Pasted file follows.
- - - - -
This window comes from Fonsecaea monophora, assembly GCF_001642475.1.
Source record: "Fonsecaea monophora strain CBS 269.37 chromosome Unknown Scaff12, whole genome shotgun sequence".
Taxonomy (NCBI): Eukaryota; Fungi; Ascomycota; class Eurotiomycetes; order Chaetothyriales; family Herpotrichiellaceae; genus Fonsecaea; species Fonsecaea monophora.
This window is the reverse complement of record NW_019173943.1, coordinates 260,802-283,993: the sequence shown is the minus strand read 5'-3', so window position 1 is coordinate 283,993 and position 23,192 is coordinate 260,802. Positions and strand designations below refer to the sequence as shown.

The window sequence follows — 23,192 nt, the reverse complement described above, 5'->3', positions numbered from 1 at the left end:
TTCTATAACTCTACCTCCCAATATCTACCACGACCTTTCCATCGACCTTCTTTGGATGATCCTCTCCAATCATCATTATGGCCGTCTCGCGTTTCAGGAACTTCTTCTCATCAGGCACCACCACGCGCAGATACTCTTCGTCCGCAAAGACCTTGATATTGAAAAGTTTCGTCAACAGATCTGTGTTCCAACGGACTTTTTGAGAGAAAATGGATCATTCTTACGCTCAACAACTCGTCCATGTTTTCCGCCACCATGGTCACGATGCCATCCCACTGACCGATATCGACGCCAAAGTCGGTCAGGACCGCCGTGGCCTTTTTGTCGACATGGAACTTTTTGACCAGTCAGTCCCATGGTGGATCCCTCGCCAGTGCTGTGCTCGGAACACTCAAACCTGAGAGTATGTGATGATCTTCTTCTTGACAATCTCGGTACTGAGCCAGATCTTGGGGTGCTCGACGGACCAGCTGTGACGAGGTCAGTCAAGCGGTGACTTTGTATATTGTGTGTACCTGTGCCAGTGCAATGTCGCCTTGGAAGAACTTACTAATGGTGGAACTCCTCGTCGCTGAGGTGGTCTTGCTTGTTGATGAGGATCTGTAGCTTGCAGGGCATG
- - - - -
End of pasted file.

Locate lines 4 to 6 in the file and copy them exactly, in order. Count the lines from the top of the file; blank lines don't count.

This window is the reverse complement of record NW_019173943.1, coordinates 260,802-283,993: the sequence shown is the minus strand read 5'-3', so window position 1 is coordinate 283,993 and position 23,192 is coordinate 260,802. Positions and strand designations below refer to the sequence as shown.

The window sequence follows — 23,192 nt, the reverse complement described above, 5'->3', positions numbered from 1 at the left end:
TTCTATAACTCTACCTCCCAATATCTACCACGACCTTTCCATCGACCTTCTTTGGATGATCCTCTCCAATCATCATTATGGCCGTCTCGCGTTTCAGGAACTTCTTCTCATCAGGCACCACCACGCGCAGATACTCTTCGTCCGCAAAGACCTTGATATTGAAAAGTTTCGTCAACAGATCTGTGTTCCAACGGACTTTTTGAGAGAAAATGGATCATTCTTACGCTCAACAACTCGTCCATGTTTTCCGCCACCATGGTCACGATGCCATCCCACTGACCGATATCGACGCCAAAGTCGGTCAGGACCGCCGTGGCCTTTTTGTCGACATGGAACTTTTTGACCAGTCAGTCCCATGGTGGATCCCTCGCCAGTGCTGTGCTCGGAACACTCAAACCTGAGAGTATGTGATGATCTTCTTCTTGACAATCTCGGTACTGAGCCAGATCTTGGGGTGCTCGACGGACCAGCTGTGACGAGGTCAGTCAAGCGGTGACTTTGTATATTGTGTGTACCTGTGCCAGTGCAATGTCGCCTTGGAAGAACTTACTAATGGTGGAACTCCTCGTCGCTGAGGTGGTCTTGCTTGTTGATGAGGATCTGTAGCTTGCAGGGCATG